E.V. Komleva
Institute of History of the Siberian Branch of the Russian Academy of Sciences (IH SB RAS), Russia, 630090, Novosibirsk, Akad. Nikolaev str., 8
Keywords: the North-East of Russia, economic and socio-cultural development, government policy, private capital

Abstract >>
The article considers main directions of governmental policy aimed at the development of the North-Eastern territories of Russia and their incorporation into the economic and social life of the state in the late XVIII - first half of the XIX century. The author studies cooperation between the government and private individuals in this sphere; analyzes solutions for such problems as settlement of the North-East regions, construction of transport networks, providing food for population, policy towards the indigenous peoples. It is concluded that during the period under investigation there was no long-term state strategy for the development of North-East areas of the Empire; any measures taken by the government were implemented within the plans of general development of Siberia. The paper focuses on colonization of key strategic regions in the North - Kamchatka and Okhotsk coast. Projects on colonization of the remote Northern territories proposed by the officials or merchants proved that both civil servants and private entrepreneurs clearly realized that the majority of problems connected with colonization of Northern territories could not be solved without the state’s active participation. Special attention is paid to the largest project implemented during this period of history - the Russian-American company’s activities. However there had been no considerable accomplishments by the middle of the XIX century - largely due to the lack of systematic efforts aimed at colonization of North-Eastern areas.


A.A. Nikolaev
Institute of History of the Siberian Branch of the Russian Academy of Sciences (IH SB RAS), Russia, 630090, Novosibirsk, Akad. Nikolaev str., 8
Keywords: consumer society of the village of Khe, consumers’ co-operation, cooperative unions of Siberia, trade, Northern Sea route

Abstract >>
The paper analyzes historical experience of consumers co-operatives in the sphere of organization of trade and provision of food and manufactured goods to the population of the North. The author draws attention to one of the most important prerequisites for cooperative societies’ formation in hard to reach regions - and namely, activities of cooperative unions located in the southern agricultural areas of Siberia where they created their own networks and used the river and sea transportation routes. In August-September, 1919 a large union of consumer co-operative societies (Zakupsbyt) organized exchange of commodities between Siberia and Western Europe via the Ob river and the Northern Sea Route. The consumers society of the village of Khe was formed in the Obdorskiy district of the Tobolsk Okrug of the Ural Oblast in February 1920, on the initiative of the local population leading a settled or nomadic life in the basin of the Gulf of Ob. Specifics of commercial and economic activities of the society was determined by the natural and geographical factors and national composition of population, its lifestyle and needs. The area of its operations covered the villages within the jurisdiction of Soviets of the Khe and Taz settlements and the nomadic population in the tundra of Yamal and Lower Ob regions. This area included 20 rich fisheries while the tundra abounded in fur-bearing animals. Consumer cooperative reached out to a significant share of adult population. By July 1 st, 1925 it had 257 members-shareholders, most of them belonged to the small numbered peoples of the North - the Samoyeds and Zyryans (222 people or 86.4%) who practiced rain-deer herding, trapping and fishing and led a nomadic life in tundra. In the consumer cooperative all managerial functions were performed by representatives (15 out of 33 people) of the Russian settled population. The society spent considerable sums on cultural work among the masses that was a reliable indicator of successful economic activities. Despite the difficult economic situation during the first years of NEP and the district’s geographic remoteness the society proved to be quite viable and complied with principles of cooperative organization.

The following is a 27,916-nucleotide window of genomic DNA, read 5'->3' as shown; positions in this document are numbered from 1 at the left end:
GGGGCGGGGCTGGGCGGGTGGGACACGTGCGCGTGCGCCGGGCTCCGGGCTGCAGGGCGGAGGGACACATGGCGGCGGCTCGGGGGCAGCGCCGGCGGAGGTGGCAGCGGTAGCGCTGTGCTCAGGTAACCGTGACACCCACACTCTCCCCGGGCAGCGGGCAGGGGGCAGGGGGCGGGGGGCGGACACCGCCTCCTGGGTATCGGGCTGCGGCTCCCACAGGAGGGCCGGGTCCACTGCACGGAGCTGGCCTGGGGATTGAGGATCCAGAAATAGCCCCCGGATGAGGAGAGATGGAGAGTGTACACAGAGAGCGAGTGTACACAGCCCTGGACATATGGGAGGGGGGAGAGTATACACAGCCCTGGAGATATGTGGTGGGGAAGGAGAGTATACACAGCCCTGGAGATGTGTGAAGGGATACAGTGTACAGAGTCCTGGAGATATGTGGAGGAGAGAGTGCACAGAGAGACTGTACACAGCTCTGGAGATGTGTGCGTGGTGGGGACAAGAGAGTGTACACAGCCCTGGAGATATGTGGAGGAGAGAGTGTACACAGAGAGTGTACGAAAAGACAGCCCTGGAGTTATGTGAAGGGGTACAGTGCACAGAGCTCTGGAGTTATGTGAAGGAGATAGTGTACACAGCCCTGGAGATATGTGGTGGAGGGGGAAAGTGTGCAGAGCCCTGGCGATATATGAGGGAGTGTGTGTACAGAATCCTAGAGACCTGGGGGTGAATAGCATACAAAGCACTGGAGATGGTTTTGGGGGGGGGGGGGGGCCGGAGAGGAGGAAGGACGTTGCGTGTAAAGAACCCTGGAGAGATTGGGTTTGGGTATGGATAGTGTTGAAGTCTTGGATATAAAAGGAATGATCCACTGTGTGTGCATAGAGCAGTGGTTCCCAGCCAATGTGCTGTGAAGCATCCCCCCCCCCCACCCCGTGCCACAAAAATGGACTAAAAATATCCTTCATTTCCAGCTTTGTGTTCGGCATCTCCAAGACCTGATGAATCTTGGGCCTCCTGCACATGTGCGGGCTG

A.I. Timoshenko
Institute of History of the Siberian Branch of the Russian Academy of Sciences (IH SB RAS), Russia, 630090, Novosibirsk, Akad. Nikolaev str., 8
Keywords: Arctic, models of state administration, administrative-territorial system, mobilization solutions, mineral resources

Abstract >>
The article considers problems connected with development and implementation of the models of state administration in the Arctic during the Soviet period; analyzes basic principles of regulation of the socioeconomic and political processes in the Arctic territories. Since the public administration in the Soviet Arctic and its specific features remain understudied by historians, the present paper is mainly restricted to the statement of this question. The author attempts at determining the main factors and priorities of the Soviet state policy in the Northern regions of the country. This work led to a conclusion that problems of Soviet state administration can be considered, on the one hand, within the framework of methodological and conceptual approach postulating the existence of the world circumpolar civilization; on the other hand - in the context of dynamics of the Russian state’s development. It is stated that practically all vital processes in the Arctic were largely affected by changes in the state strategy aimed, first of all, at the Northern territories’ incorporation into the national economic complex of the USSR. In so doing the state used mostly the methods and mechanism of mobilization that proved to be most efficient in accomplishing the stated goals. It is noted that the mobilization model of administration in the Soviet Arctic remained practically to the end of the Soviet period. The specific forms and methods varied, while the basic goals set from the Center of state administration were invariable. As a result the Soviet models of state administration in the Arctic reflected the need to use the mineral and other resources of the region, both to meet the country’s domestic needs and to strengthen its positions on the international stage.